With tokenization offering significant efficiency savings and global liquidity pools to existing regulated asset classes, security tokens appear poised for rapid adoption within the mainstream business community.
To discuss the shifting regulatory climate surrounding security tokens, Cointelegraph spoke to Robert Cooper, the chief executive of digital asset custodian, Digivault.
Regulators increasingly accept security tokens
Cooper asserted that regulators comprise the first "domino" that needs to fall to spark widespread tokenization, adding that “the first domino is beginning to wobble.”
“I do believe [regulation] is one of the biggest steps because now that line is in the sand about how regulators want to work with this asset class because they clearly understand it's not going away,” Cooper said.
"Everything that [tokenization] delivers in terms of efficiency, transparency, liquidity, compliance, it just makes sense for the world to be able to benefit from the technology."
“I think the addition of things like the FATF Travel Rule [...] will be the final item that pushes the first domino over,” he added.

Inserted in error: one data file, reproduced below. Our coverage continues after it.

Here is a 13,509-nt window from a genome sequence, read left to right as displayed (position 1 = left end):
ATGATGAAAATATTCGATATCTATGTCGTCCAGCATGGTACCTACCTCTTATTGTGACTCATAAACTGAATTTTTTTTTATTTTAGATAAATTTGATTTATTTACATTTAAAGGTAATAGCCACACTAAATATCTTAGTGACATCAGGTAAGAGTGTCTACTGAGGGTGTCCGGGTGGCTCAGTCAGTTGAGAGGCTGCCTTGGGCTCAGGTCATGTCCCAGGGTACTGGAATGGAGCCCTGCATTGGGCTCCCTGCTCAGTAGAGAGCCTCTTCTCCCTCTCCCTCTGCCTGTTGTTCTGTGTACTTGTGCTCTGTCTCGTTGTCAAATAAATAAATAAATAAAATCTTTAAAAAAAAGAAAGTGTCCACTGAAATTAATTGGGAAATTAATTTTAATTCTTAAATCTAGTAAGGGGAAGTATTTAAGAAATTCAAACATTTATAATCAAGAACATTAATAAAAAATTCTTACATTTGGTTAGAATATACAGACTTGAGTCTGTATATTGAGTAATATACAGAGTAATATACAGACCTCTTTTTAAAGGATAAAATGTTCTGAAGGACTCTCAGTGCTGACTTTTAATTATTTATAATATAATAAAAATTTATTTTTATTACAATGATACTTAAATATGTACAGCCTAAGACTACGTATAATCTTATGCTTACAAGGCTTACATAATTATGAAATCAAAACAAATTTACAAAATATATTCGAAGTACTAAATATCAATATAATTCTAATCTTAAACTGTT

Tokenization grows rapidly
Cooper highlighted the proliferation of industries utilizing tokenization for a variety of use cases, stating:
“One day we'll read about commercial airliners using tokenization for the procurement of all the management of their maintenance contracts. The next day, we'll read about potentially pension funds. The next day there'll be anything from gold ETFs through to property.”
Cooper noted that it is not just large corporations that are benefiting from tokenization, emphasizing that Digivault is in discussions with many smaller enterprises.
“Tokenization, unlike some of the traditional securities, allows the smaller companies to gain traction in a space that they wouldn't have been able to before because it doesn’t cost millions and millions of dollars to list on, for example, the Nasdaq.”
Large players to steer security token adoption
Despite his excitement for the democratizing aspects of security tokens, Cooper concluded that the future for tokenization will be shaped according to how large entities choose to adopt the technology:
“It's going to take time for […] some of the larger institutions decide which way they want to tread in the first instance before we see real traction in terms of where we are going to be."